Wednesday, October 30, 2013

6 advantages and disadvantages of rooting your Android device!

Hey guys! I am sorry, I haven't typed an article in about 5 days due to my exams... Anyways, tomorrow is Halloween! And as '666' is called the beasts's number, today, I give you 6 advantages and 6 disadvantages of rooting your Android device.


  1. Customization: After you have rooted your phone, you can make your phone "different" from the usual. Looking at you, Apple ;) Just for naming a few, you can put a background in your notification drawer, make it transparent, customize your quick toggles screen and the tiles' behavior, change your boot animation, selecting from thousands of themes available in the Play Store, make your status bar/navigation bar transparent, etc.
  2. Added software features: If you are not new to rooting, you may have already heard of +Paranoid Android . If you have not, it is a custom ROM which is based on AOSP (Android Open Source Project) with tons of added features like halo( and Pie controls( There are many other ROMs with tons of other added features! 
  3. Overclocking: For improved battery life and stability, phone manufacturers generally underclock or keep the frequency of the processor significantly lower than the maximum capacity. Overclocking means to amp up your phone processor's frequency to help improve performance in games, other processor intensive apps or just for overall UI smoothness.
  4. Software updates: Android is infamous for software fragmentation and mostly in lower-mid end devices to delay the OTA updates to bump up the software version. And even if the manufacturers have the software update ready, many times the phone carriers have to add their 'bloatware'. A good example of this is the Samsung Galaxy S4 (international version) received the 4.3 version update just about a week ago but the US versions still don't have it yet. Another example is the HTC One. But, in this case, none of the versions has still received the 4.3 update. But, if you root your Android device, you no longer have to wait for the manufacturer to update your device via OTA.
  5. Bloatware/Manufacturer's skin: Samsung's Touchwiz and HTC's Sense are the most famous Android custom 'skins'. In the initial years of Android, it didn't have much polish and that 'polish' was provided to Android by HTC in the form of Sense. But after 2010, Android and it's developers have improved drastically and it no longer needs the much hyped polish as it already has it out of the box. On the contrary, sometimes these skins come in the way of our tasks and take up too much of RAM and storage. After having rooted your Android device, you no longer have to put up with these skins!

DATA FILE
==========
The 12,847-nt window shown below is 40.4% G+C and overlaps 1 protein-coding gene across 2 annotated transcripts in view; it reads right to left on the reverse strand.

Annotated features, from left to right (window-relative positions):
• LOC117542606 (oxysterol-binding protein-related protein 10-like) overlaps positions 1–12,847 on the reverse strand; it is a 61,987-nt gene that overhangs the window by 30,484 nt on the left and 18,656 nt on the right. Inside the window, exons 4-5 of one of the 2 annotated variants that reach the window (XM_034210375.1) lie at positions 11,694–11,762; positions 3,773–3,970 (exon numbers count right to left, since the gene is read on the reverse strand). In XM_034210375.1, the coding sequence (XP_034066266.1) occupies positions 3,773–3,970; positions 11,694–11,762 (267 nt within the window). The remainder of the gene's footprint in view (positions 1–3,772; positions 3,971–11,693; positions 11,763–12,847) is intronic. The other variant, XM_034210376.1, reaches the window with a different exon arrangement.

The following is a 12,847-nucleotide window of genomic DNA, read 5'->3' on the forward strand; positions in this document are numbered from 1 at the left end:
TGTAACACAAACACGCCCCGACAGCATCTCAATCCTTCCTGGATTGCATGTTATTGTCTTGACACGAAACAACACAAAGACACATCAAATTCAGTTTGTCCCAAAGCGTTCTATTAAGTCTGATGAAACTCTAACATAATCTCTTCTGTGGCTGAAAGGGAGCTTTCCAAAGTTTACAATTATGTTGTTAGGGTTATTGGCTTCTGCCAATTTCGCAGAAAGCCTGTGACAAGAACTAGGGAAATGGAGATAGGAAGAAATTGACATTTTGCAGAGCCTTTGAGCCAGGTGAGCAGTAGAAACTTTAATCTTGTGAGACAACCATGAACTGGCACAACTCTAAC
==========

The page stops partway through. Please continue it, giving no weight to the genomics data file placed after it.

6. Other improvements: After rooting, you don't only have advantage of software improvements but also hardware improvements. An ideal example of this is applications like DSP Manager and Viper4Andorid. Both these applications have the same basic concept, to improve the audio performance of your device byb adjusting the base, treble etc. as per your liking. Another example is for phones which have capacitive navigation buttons (like HTC phones) and it is called Swipe/Sweep2wake. Basically, you don't have to press the power button but just swipe across the capacitive keys of your phone.

  1. Void of warranty: If you have any problem in your phone that is covered in the warranty, you won't be able to claim it.
  2. Shortage of developers: If you have a famous high-end Android device then you don't have to read this but if you own a low-mid end device, the no. of developers can be quite limited. And this means that you may not have as many ROMs as other famous devices have.
  3. Bugs: No custom Android ROM is bug-free. Literally, there are NONE. It may have a very minor one, but it HAS to have one. Also, before ROMs are released to public, they generally go through minimum 2 phases(maybe more): Alpha and Beta. Alpha versions generally have very little things working but it is for the people who just want to experience something new. Beta builds are comparatively significantly more stable and has much less bugs.  
  4. Chances of bricking: If you are new to rooting Android, you might as well take help from a friend who is experienced in all this stuff or follow EXACTLY as the person who made the video explains STEP-BY-STEP. Bricking is generally caused by skipping a minor step that might not seem important to you but it might be the most crucial step of the rooting/modding process or by simple carelessness.
  5. No consumer support: If you have a problem, there is no"helpline" or "consumer support" to get help from. If you have a problem, search on the internet for it and ONLY if after finding for a long time, you don't get it, post the problem(in the appropriate category) in a community like XDA. And, if you are lucky, you have to wait for someone else to fix it for you if you don't know how to do it. Although, 90% of the times, people don't search in the proper places and post their problems, whose solution is already present on the internet.
  6. Time consuming: I remember, when I rooted my first Android device,the HTC Explorer, it took me about 2 hours. And this is mostly the case for non-geeks. Also, as I stated before, there is a chance of bricking your phone by not doing it properly.
Conclusion: If you are the kind of people that overlooks the cons of a thing(like me), I would recommend you to root your Android device. But, it takes patience and also, not all Android devices are easily rootable. Nexus devices are basically meant for rooting and that's why Google makes sure not to make the process of rooting one a pain in the ass. The decision is totally upto you! Let me know in the comments section if you are already rooted or you made your mind after reading this article. :) 
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